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Interested in something similar to JavaScript setTimeout in C on both UNIX and Windows.

Basically, I want:

start_timer(&function_pointer, int time_in_secs)

or as close to that as I can get.

Also, something similar to setInterval would be nice (where it calls the callback every n seconds), but that can be implemented using setTimeout :)

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I can't accept two answers, and I have seperate answers for Unix and Windows. I could use SDL, but the answers here are fine. I'll just accept the windows one because there is only one person who answered that part. –  singpolyma Feb 23 '11 at 14:34

5 Answers 5

up vote 8 down vote accepted

SetTimer in Win32 with a TimerProc as the call back.

/* calls TimerProc once every 60000 milliseconds */
SetTimer(NULL, 1, 60000, TimerProc);
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You might want to try the POSIX interval timers, timer_create and timer_settime, as it allows you to specify a call back function directly without using signals. To get the timer to expire just once ( and not keep repeating ):

timer_settime: The reload value of the timer shall be set to the value specified by the it_interval member of value. When a timer is armed with a non-zero it_interval, a periodic (or repetitive) timer is specified.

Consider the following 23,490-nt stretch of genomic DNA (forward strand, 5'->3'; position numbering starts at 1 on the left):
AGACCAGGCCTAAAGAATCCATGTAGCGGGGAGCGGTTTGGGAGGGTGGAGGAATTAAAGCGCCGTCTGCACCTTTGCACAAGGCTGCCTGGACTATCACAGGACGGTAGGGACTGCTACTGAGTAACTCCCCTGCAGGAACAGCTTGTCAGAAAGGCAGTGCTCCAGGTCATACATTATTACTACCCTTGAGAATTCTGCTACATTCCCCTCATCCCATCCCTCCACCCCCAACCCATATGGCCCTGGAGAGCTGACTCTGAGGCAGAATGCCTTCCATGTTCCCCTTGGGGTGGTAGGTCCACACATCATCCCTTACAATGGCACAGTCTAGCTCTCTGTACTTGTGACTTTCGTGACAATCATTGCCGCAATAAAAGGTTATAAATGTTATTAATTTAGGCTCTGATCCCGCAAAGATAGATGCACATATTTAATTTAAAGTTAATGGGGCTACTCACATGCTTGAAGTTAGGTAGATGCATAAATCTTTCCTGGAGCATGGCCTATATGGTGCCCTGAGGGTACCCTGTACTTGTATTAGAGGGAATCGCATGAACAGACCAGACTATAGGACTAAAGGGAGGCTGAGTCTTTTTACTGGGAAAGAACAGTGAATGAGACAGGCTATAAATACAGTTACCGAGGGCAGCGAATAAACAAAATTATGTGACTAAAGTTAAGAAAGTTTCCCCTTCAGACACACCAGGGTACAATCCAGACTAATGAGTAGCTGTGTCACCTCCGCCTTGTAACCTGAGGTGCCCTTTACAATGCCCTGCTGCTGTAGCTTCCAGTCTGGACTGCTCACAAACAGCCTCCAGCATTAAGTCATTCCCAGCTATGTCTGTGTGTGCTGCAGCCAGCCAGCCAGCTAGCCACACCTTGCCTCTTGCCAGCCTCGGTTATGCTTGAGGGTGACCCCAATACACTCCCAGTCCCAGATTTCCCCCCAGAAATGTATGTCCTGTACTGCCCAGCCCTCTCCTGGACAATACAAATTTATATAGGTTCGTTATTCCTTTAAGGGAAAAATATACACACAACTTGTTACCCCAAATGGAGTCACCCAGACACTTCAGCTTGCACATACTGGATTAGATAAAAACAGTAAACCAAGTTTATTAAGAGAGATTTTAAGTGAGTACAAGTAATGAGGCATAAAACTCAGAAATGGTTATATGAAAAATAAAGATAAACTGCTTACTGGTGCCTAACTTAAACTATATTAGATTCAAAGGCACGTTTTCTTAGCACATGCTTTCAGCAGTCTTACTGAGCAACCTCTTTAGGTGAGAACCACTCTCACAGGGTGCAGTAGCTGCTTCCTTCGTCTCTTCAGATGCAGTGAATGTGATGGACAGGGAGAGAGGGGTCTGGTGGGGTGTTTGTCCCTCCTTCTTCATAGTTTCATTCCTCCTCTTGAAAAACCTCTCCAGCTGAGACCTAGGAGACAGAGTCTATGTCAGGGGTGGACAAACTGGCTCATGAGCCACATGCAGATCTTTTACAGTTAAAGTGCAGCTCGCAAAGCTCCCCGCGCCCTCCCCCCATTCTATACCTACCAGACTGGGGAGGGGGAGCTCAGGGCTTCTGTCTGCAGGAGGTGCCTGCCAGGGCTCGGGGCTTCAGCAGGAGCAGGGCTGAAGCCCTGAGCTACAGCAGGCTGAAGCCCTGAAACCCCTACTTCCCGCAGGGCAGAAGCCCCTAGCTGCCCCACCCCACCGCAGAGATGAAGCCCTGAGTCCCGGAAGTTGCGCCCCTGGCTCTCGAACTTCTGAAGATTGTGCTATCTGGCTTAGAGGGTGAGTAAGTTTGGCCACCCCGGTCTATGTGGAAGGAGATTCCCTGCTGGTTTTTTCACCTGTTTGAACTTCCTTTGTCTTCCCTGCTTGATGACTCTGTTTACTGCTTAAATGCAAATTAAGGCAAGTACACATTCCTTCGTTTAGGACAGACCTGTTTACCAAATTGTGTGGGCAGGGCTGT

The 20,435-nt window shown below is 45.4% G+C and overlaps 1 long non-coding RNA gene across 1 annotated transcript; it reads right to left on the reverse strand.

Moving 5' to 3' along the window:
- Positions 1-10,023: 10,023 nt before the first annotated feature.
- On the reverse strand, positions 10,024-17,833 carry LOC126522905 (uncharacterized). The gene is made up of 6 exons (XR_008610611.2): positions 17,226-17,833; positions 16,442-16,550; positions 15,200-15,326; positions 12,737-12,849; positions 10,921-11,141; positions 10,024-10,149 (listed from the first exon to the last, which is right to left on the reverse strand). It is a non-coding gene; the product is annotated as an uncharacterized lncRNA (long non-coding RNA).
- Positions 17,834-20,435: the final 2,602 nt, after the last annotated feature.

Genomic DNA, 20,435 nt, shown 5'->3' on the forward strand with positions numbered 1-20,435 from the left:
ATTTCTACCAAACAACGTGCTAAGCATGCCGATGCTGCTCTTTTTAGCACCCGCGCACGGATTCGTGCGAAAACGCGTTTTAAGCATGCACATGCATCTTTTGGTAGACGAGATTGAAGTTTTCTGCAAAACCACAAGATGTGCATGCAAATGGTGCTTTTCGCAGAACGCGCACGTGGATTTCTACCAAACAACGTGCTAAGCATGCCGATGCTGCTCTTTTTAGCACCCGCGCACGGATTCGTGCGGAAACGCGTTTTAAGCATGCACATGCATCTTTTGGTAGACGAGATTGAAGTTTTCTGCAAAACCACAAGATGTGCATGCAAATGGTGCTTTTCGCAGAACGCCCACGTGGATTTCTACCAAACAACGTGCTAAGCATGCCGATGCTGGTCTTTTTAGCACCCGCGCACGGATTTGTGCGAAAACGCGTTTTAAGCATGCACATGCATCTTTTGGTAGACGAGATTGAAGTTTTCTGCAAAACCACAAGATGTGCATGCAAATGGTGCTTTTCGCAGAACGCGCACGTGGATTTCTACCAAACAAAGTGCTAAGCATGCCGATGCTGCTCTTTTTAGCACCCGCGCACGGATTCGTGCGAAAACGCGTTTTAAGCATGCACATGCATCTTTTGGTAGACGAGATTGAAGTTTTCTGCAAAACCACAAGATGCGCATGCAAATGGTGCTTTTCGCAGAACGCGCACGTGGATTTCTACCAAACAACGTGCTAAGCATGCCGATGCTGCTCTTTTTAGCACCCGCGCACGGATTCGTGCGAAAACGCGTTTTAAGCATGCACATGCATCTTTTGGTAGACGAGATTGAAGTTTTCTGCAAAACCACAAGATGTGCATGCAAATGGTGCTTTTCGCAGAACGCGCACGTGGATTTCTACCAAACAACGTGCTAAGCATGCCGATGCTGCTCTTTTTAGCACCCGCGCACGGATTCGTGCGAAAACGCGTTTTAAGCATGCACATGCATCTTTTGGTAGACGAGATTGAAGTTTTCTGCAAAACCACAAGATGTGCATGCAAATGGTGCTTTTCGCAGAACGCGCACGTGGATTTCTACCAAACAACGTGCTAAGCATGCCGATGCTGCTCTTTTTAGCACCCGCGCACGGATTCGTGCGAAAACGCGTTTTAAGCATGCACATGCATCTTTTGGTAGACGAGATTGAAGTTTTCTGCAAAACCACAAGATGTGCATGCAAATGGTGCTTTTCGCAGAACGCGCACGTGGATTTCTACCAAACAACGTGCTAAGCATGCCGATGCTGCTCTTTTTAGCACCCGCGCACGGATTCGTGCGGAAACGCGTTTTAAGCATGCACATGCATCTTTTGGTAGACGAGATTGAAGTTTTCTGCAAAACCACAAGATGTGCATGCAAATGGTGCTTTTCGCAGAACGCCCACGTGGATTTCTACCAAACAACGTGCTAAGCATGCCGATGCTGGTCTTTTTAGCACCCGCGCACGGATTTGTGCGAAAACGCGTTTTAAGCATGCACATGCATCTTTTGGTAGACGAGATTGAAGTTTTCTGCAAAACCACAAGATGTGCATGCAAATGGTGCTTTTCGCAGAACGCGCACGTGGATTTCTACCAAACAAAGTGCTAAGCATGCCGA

Here is extensive documentation of using these timers with a nice example from the Linux Programmer's Manual on kernel.org:

timer_create - create a POSIX per-process timer

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For UNIX, man setitimer.

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Some information about alarm() and setitimer() can be found here. Note that the upcall function is a signal handler, so it is subject to all of the limitations and restrictions associated with signal handlers as described in great detail here.

As noted in the first link, alarm() is POSIX-based, setitimer() is not (although it is more flexible).

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The current POSIX spec says setitimer() and getitimer() are obsolescent and may be removed in a future edition. The recommended replacements are timer_gettime() and timer_settime(). –  Jonathan Leffler May 15 '09 at 1:56
    
@Jonathan, you're right, it looks like the glibc doc is incorrect (or at least misleading) regarding setitimer()/getitimer() being non-POSIX interfaces. Is something newer than the 2004 version of 1003.1 available online? The best I could find was here: unix.org/single_unix_specification. –  Lance Richardson May 15 '09 at 2:36
    
The Open Group Base Specifications Issue 7 IEEE Std 1003.1™-2008 at opengroup.org/onlinepubs/9699919799/toc.htm –  Jonathan Leffler May 15 '09 at 4:15

Try glib. If you need portable code, there's high probability that you cannot write anything more portable than them ;)

http://library.gnome.org/devel/glib/2.20/glib-The-Main-Event-Loop.html#g-timeout-add

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